Transylvanian Bean Soup

Contrary to what you might think, this soup, in particular, is a staple of summer and not the bitter cold of winter. Take a second to let that sink in. I still haven’t convinced my husband of it, but it’s true! We’ve been so engrained to think soup = cold, but in Romania, this Transylvanian Green Bean Soup is often made during the warm months. No, it’s not cold like gazpacho; it’s served warm, with a dollop of  sour cream (or my alternative: Greek yogurt). You’ll love how the cream/yogurt plays off of the beans, turning a broth-based soup into creamy goodness (with less calories!).

This is the type of soup you can set and forget. I’ve made it early in the day, simmering until dinnertime. Of course, you can eat it right away, too, but the longer it’s cooking, the more the flavors marry together. I love when flavors marry!

↓ Recipe below ↓

—But first, some pretty pictures—

Transylvania Bean Soup | From Dill To Dracula www.FromDillToDracula.com

I like using a pound of the yellow and a pound of the green wax beans. The colors are vibrant, and it’s nice to mix it up every once in a while.

Transylvania Bean Soup | From Dill To Dracula www.FromDillToDracula.com

Romanian’s love garlic.

It’s my belief that the mythology of vampire’s hating garlic came about because of how prevalent it was in the country, and Romanian’s needed a natural defense against the beasts.

Transylvania Bean Soup | From Dill To Dracula www.FromDillToDracula.com

The Le Creuset is a Godsend, and well worth the investment! We use it for everything, from soup to sarmale (more on these guys, later 😉 )

Transylvanian Bean Soup | From Dill To Dracula www.FromDillToDracula.com

Transylvania Bean Soup | From Dill To Dracula www.FromDillToDracula.com

Print Recipe
Transylvanian Green Bean Soup
Transylvania Bean Soup | From Dill To Dracula www.FromDillToDracula.com
Course Main Dish
Servings
Ingredients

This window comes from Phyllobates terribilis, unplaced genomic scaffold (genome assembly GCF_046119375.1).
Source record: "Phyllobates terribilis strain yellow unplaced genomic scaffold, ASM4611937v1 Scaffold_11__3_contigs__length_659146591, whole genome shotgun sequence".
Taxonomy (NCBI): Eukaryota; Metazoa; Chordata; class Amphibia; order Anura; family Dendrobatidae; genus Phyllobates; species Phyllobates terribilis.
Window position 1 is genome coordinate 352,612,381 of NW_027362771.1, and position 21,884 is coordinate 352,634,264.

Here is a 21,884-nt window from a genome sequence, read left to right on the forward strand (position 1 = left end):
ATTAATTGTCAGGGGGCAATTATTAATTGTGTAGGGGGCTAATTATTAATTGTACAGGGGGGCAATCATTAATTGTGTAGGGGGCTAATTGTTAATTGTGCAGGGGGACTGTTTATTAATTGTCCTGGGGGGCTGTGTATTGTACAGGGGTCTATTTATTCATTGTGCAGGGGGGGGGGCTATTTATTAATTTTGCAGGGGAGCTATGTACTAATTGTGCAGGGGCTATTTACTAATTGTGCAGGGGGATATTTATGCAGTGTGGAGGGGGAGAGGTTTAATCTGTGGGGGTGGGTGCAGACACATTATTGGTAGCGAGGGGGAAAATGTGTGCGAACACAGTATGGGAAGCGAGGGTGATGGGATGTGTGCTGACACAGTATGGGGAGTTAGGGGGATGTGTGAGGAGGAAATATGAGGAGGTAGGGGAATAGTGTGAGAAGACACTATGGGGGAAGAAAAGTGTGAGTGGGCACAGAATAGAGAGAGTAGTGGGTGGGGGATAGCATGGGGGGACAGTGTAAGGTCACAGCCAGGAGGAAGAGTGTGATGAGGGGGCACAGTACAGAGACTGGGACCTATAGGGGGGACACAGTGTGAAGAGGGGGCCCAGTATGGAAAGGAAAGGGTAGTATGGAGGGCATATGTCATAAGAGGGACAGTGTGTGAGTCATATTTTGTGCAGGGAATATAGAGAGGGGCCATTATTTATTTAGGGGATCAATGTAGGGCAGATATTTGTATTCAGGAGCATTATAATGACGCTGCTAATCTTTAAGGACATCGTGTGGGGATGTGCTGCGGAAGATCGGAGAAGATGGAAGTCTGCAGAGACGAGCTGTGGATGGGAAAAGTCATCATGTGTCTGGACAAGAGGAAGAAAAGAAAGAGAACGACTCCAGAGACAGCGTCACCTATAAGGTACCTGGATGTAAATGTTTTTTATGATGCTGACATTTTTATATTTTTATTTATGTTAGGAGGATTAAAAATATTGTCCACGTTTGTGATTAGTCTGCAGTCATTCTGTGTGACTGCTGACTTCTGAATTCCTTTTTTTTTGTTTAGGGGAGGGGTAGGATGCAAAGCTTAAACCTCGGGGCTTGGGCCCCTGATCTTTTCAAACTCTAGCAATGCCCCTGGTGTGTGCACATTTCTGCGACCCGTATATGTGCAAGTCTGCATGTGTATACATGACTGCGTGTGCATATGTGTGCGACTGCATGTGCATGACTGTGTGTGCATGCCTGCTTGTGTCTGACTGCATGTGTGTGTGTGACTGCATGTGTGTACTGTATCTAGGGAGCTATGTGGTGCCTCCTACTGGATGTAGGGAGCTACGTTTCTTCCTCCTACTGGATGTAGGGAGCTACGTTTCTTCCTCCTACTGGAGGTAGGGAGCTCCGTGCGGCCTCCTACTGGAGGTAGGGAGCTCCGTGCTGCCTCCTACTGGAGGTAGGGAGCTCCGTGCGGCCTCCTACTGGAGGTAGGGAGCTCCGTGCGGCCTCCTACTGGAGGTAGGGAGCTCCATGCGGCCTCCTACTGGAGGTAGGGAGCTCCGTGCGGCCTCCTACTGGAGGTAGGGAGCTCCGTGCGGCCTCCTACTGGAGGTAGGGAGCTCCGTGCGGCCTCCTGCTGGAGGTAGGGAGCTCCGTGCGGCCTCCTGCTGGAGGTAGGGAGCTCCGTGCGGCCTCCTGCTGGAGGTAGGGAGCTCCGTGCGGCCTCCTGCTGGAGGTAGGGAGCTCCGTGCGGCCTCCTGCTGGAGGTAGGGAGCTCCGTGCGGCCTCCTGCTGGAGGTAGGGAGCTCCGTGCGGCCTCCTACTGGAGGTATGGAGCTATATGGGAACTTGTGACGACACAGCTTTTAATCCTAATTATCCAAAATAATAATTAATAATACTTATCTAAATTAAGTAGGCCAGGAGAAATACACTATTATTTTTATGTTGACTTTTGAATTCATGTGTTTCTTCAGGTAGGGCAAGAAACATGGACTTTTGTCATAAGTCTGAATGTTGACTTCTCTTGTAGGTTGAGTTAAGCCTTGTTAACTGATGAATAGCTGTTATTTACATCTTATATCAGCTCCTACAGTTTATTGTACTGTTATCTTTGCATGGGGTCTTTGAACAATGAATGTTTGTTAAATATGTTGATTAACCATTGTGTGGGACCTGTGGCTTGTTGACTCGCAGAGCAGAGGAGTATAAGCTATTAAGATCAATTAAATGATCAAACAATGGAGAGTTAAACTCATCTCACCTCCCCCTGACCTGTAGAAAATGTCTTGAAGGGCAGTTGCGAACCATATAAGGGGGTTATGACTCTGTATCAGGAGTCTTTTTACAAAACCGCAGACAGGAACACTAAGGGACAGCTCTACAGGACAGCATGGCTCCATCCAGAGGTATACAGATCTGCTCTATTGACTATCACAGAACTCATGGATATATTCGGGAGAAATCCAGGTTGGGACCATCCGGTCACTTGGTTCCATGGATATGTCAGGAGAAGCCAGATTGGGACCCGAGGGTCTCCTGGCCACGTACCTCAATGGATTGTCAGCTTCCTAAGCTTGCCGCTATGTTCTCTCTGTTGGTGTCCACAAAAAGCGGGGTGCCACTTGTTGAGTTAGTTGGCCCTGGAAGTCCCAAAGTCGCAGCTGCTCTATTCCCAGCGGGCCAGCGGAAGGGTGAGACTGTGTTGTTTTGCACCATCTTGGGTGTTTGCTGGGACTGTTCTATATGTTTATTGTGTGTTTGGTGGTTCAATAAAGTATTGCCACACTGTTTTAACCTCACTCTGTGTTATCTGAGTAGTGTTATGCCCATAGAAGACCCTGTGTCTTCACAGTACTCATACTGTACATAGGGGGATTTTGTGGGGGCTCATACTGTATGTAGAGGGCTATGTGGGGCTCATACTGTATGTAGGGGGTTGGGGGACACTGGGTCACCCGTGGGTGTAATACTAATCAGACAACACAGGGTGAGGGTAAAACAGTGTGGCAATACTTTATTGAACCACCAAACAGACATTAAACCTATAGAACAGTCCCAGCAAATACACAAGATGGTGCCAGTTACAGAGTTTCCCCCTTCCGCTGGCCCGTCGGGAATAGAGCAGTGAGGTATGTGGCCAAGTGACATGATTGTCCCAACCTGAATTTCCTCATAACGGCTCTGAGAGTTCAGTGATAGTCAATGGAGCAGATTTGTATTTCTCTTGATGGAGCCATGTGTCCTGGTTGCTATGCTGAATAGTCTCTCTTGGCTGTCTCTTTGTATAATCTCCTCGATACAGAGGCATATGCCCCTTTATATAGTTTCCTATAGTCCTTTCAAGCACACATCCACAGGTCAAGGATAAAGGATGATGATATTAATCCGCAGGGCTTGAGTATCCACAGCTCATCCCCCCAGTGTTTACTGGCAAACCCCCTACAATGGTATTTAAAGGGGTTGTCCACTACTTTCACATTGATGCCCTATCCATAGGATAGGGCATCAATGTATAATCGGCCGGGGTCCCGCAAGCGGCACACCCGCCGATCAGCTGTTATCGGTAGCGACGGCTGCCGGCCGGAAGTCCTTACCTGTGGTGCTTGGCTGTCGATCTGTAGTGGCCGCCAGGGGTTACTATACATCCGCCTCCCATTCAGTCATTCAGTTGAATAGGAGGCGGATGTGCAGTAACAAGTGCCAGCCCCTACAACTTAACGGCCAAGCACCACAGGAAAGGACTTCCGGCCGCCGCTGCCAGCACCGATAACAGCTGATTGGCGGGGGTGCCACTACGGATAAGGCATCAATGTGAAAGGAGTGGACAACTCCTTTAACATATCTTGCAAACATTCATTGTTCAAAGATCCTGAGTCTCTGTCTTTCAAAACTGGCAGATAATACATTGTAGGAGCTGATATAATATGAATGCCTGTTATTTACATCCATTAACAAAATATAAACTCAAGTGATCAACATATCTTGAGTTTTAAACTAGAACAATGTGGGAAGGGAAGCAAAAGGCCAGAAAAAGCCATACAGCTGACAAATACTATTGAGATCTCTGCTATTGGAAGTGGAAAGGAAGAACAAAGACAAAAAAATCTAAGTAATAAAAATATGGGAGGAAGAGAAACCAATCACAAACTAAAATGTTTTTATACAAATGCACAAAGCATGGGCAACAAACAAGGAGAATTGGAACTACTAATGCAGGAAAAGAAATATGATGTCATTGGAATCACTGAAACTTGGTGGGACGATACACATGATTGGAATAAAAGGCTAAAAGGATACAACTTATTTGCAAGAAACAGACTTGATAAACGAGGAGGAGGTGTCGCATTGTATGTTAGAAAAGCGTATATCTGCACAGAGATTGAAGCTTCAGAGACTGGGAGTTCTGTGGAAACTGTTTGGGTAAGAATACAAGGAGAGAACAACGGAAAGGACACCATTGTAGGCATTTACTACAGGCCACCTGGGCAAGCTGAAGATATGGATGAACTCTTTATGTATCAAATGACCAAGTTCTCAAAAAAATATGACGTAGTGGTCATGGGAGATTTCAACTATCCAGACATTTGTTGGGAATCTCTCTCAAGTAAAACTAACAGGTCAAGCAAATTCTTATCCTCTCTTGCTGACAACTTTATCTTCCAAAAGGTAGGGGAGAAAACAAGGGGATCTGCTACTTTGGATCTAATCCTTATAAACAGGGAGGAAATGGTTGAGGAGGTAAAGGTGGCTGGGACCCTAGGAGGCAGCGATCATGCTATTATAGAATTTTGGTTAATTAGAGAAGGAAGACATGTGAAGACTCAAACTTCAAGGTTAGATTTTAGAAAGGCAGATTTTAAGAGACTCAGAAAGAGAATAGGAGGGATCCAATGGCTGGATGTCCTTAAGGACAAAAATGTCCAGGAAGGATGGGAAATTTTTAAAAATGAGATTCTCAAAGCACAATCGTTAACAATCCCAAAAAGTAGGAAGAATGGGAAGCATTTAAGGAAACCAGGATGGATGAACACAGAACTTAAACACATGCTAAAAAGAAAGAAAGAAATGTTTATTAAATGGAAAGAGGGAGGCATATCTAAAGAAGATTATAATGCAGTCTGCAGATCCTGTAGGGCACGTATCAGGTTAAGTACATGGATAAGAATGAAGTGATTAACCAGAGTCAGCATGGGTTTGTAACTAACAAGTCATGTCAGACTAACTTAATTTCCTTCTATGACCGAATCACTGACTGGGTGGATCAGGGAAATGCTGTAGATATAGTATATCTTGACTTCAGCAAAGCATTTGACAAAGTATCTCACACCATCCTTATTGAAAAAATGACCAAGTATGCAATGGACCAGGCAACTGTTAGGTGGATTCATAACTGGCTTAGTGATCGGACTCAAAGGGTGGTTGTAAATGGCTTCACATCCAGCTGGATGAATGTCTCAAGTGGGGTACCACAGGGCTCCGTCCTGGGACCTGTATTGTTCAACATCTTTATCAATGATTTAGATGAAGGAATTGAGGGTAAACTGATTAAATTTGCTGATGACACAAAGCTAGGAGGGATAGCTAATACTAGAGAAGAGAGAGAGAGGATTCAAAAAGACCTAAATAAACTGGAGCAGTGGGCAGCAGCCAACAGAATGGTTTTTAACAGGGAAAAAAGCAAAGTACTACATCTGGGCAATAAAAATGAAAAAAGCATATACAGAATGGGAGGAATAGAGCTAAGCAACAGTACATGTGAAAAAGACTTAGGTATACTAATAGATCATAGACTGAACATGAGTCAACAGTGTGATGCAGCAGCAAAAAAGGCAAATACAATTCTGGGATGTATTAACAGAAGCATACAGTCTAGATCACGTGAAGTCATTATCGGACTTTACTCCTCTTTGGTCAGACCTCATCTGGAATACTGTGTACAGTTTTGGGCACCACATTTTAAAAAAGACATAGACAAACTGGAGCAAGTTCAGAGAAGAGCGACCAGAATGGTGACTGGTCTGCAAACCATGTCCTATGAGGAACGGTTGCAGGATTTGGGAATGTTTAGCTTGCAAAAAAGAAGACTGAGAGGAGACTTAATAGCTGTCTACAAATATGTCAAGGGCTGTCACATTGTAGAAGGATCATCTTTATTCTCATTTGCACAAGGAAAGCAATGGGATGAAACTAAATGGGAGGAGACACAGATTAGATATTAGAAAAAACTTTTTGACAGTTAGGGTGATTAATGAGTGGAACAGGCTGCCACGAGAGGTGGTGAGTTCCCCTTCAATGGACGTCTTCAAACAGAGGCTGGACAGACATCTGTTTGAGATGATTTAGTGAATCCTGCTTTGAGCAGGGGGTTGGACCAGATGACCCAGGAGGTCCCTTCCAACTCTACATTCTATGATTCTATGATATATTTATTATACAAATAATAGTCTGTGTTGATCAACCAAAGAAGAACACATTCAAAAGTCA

Soup
Course Main Dish
Servings
Ingredients
Soup
Transylvania Bean Soup | From Dill To Dracula www.FromDillToDracula.com
Instructions
  1. Start by rinsing off your wax beans, snap off the tails, and then break them into bite-sized pieces.
  2. Mince your garlic and onions. Add butter or oil to a pan and saute your onions and minced garlic until they're tender, about 5 to 7 minutes.

    I like to use my Le Creuset Dutch Oven for this step since I can continue using it while making the soup.
  3. While sauteeing the garlic and onions, chop your veggies: onions, carrots, celery, and any other veggies you might want to add, or have on hand. That's the beauty of soup—you can't go wrong adding more veggies!
  4. Chop your tomatoes separately, and set aside for later.
  5. Add your chopped veggies to the pan, except for the tomatoes. We don't want them to disappear into nothingness (as tomatoes tend to do), so we're saving them for a little bit later.
  6. Sautee for another 5 to 7 minutes.
  7. Add your chicken stock and wax beans to the pan, then salt and pepper to taste. Bring to a boil, stirring occasionally.
  8. Once the soup starts to boil, throw in your tomatoes and parsley (optional), and reduce heat.
  9. While the soup is stewing, pull out another smaller frying pan and begin to make a roux by adding a ladle-full of water or broth, taken directly from the soup, and slowly whisking in 3 tbsp flour. Once the flour and liquid are combined, and has a nice, light brown hue to it, add the roux to the soup, until mixed in.
  10. Serve and se bucura/enjoy!

    You can top it off with a dollop of the traditional sour cream, or a healthier alternative: Greek yogurt. As with any Romanian soups, having a slice of bread to sop up the remaining liquid is a must!
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